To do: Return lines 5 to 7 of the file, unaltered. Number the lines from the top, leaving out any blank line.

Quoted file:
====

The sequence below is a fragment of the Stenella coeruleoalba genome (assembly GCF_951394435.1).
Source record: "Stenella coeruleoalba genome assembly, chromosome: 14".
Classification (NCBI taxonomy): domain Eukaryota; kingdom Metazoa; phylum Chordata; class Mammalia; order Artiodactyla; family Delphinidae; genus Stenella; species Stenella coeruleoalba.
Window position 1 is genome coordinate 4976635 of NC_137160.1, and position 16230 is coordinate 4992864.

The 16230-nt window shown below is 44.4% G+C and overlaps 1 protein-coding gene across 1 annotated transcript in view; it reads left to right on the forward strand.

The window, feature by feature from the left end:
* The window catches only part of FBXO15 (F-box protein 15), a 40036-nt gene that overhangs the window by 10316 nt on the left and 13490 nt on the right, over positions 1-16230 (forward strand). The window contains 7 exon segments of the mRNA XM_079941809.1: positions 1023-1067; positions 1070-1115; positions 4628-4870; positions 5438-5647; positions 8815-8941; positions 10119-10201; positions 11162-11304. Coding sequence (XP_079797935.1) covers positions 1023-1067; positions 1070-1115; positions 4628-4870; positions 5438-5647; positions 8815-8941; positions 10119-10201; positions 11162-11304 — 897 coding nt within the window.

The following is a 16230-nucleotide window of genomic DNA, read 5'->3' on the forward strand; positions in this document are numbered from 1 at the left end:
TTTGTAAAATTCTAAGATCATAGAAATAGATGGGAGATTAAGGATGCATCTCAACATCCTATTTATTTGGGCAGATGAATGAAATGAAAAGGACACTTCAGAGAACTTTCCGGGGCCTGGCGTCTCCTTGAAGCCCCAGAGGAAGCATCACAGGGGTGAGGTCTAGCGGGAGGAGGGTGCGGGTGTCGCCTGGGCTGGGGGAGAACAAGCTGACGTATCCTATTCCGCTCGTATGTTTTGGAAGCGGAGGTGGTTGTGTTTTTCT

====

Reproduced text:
The 16230-nt window shown below is 44.4% G+C and overlaps 1 protein-coding gene across 1 annotated transcript in view; it reads left to right on the forward strand.

The window, feature by feature from the left end:
* The window catches only part of FBXO15 (F-box protein 15), a 40036-nt gene that overhangs the window by 10316 nt on the left and 13490 nt on the right, over positions 1-16230 (forward strand). The window contains 7 exon segments of the mRNA XM_079941809.1: positions 1023-1067; positions 1070-1115; positions 4628-4870; positions 5438-5647; positions 8815-8941; positions 10119-10201; positions 11162-11304. Coding sequence (XP_079797935.1) covers positions 1023-1067; positions 1070-1115; positions 4628-4870; positions 5438-5647; positions 8815-8941; positions 10119-10201; positions 11162-11304 — 897 coding nt within the window.